And I whisper thanks that we can continue our adventures together, as I fly to Chicago or drive to New York, and as we meet in other locales for ski or beach vacations.
I have now moved from the bench in the ginkgo grove to lounge in the soft grass below. But as a result of my thoughts, I sit up straight—surprised. I’m surprised because, as I have looked back, I see that in those years I thought I was stunted, I was slowly being prepared to live this dream-like reality of the present.
Instead of the narrow constriction I once envisioned, I see how wide and open my rings of growth really were. Between and throughout the education of my own children, I was also rising up—from a rural public elementary school teacher, to a nonprofit educational director, to an instructor at a small suburban college, to a tenured faculty member at a large urban university. In all these years and levels of experience, I have become a proficient, efficient teacher, satisfied with the positive changes I affect in my students. And as I teach these students to write, I am also thankful that my schedule allows me my own creativity.
If God ever tires of hearing my words of gratitude, he doesn’t say so. But I’m pretty sure he smiles at my joy. I feel that joy each time I ski down the whitened slopes of the small resort close to my condo. And I laugh as I whisper my thanks—for my health, for my aliveness, for my physicality, for my mentality. I laugh because I have learned that the opposite of victimhood is not empowerment, it is thankfulness. And when I exercise my gratitude muscles, the fever of resentment that fumes when blaming others is cooled and cured by the invigorating blue of Virginia’s winter skies.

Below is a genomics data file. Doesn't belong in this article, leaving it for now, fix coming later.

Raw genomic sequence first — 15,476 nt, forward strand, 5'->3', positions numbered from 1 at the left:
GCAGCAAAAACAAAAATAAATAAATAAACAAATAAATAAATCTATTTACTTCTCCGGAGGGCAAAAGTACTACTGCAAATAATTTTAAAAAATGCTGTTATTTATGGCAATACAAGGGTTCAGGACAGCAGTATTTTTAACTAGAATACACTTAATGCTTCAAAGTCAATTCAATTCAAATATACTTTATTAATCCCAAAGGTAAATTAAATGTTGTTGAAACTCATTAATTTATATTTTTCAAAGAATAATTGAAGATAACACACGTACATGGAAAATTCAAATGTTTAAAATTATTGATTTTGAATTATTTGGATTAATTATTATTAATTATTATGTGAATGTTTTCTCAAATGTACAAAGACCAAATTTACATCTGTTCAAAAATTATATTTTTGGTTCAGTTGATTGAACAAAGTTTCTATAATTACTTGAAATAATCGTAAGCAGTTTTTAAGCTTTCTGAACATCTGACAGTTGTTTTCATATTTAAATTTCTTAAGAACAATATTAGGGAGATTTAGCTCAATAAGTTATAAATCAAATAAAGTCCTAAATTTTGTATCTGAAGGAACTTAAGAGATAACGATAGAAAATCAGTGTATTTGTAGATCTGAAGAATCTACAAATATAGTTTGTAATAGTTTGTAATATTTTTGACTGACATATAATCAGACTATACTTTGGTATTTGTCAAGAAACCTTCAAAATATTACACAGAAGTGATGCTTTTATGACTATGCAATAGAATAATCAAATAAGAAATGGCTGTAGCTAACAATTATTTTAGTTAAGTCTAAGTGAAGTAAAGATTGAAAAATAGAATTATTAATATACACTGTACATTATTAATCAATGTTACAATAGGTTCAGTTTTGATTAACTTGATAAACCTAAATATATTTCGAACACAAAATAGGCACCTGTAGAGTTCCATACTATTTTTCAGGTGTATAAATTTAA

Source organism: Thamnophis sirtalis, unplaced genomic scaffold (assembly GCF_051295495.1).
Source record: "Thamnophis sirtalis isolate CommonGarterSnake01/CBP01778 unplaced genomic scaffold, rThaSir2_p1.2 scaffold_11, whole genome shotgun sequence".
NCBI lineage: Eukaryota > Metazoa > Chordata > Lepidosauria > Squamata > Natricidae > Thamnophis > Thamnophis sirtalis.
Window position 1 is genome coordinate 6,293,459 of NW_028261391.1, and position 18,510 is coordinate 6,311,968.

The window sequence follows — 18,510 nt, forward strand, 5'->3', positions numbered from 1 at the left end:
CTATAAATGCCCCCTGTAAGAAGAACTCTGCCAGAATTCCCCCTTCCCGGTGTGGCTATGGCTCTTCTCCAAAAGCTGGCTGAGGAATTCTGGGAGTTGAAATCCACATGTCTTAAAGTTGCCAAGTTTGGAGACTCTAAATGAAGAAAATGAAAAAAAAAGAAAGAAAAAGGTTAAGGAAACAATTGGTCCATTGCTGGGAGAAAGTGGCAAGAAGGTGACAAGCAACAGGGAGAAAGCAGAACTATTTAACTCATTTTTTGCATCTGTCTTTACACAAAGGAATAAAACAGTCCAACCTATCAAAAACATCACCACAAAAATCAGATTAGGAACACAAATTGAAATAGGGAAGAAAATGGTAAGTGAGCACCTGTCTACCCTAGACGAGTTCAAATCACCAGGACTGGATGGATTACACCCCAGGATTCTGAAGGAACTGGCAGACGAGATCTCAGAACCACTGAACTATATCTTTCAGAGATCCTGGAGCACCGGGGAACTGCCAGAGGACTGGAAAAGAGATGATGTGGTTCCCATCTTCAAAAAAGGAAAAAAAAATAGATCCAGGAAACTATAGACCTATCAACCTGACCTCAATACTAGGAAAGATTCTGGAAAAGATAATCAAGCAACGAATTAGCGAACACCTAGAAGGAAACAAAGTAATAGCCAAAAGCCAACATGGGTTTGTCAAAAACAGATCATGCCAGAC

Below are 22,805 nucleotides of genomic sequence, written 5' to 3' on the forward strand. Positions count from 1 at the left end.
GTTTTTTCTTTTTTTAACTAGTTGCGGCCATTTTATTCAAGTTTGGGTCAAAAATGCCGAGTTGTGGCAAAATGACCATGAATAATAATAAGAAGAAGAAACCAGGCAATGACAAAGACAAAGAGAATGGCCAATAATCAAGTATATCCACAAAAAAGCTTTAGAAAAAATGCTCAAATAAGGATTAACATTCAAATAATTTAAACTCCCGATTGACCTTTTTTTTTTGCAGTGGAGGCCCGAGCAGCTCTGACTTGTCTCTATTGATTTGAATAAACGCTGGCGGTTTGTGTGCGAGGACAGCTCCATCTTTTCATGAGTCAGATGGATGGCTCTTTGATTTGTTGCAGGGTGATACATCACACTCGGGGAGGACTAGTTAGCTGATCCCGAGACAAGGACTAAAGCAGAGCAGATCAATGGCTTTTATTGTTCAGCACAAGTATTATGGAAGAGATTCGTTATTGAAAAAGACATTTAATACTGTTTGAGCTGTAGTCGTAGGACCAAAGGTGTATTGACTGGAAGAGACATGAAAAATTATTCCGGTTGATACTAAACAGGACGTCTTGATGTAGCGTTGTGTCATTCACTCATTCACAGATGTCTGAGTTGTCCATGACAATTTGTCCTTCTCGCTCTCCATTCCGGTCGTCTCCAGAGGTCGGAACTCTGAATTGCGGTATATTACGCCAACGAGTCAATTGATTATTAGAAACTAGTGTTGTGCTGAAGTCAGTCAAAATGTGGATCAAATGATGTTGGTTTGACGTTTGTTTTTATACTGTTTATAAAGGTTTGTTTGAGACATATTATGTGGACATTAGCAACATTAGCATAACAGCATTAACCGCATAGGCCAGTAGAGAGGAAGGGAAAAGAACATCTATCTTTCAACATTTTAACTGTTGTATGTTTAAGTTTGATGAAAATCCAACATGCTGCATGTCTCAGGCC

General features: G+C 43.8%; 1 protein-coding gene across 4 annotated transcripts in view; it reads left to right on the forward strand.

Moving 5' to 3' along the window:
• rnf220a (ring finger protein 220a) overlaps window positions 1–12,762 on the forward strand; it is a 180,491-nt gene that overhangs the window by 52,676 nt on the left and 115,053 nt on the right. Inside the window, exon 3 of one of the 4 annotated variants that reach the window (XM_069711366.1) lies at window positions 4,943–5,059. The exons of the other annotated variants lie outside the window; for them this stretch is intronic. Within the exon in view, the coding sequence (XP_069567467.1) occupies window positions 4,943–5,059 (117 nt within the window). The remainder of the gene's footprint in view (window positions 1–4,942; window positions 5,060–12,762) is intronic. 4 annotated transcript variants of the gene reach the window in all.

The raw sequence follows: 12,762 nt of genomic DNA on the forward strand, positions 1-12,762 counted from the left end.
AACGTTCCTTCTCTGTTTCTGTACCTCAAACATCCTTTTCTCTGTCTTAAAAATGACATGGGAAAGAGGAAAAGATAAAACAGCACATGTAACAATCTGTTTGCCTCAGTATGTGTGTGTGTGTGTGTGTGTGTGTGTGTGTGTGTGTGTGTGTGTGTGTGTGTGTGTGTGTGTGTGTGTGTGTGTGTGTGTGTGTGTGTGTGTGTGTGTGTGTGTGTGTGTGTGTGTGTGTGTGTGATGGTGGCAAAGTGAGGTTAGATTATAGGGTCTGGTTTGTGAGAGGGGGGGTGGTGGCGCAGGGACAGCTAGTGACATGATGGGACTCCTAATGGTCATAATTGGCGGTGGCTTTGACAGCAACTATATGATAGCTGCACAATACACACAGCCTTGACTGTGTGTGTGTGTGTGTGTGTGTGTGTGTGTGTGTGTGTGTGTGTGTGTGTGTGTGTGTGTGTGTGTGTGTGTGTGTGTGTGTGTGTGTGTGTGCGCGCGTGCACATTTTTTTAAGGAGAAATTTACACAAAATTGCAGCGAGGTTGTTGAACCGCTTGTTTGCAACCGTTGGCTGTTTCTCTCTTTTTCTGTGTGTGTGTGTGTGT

I can’t be angry and thankful at the same time. And why would I want to be angry—when it is the lightness of thankfulness that diminishes the past with its pain, so much so that the music inside me transposes into outward melody. And right now, sitting cross-legged on the soft grass of the ginkgo grove, I alternate between penning these words of thanks on paper and plucking out music of thanks on my travel guitar.
Just as I am sure God doesn’t need to hear my repeated phrases, which are graced with notes of gratitude, I am also sure I still need to voice my thanks. Because all those years ago, when I was a young mother with my marriage in crisis—when I couldn’t yet see my wide rings of growth—I still felt compelled to sit among these gingko trees while I journaled what then seemed impossible hopes.
And it is here, twenty-five years later that I often come to write a chapter of my novel or to work out the state of my mind for an essay. And it is here, today, that I not only mark my growth by the height of the trees but also by the number of my creative publications and by the fulfillment of so many of my dreams.
But in all this, I am not prideful. Because the trees, in their measured simplicity, remind me that opposite of pride is not humility.
It is thankfulness.
Sara Whitestone is a novelist-in-progress, an essayist-in-practice, and an un-tortured-poet-in-process. In exchange for writing instruction, her students at City University of New York introduce her to the mysteries of the world. Whitestone has presented at New World Stages, Chautauqua, Johns Hopkins Conference on Craft, and other venues where external beauty and internal words merge. Her works have appeared in The Portland Review, Word Riot, Literary Traveler, SLAB, Rock and Sling, and elsewhere. To learn more about Whitestone’s inner and outer adventures, visit sarawhitestone.com and follow her on Twitter and Instagram @seawhitestone.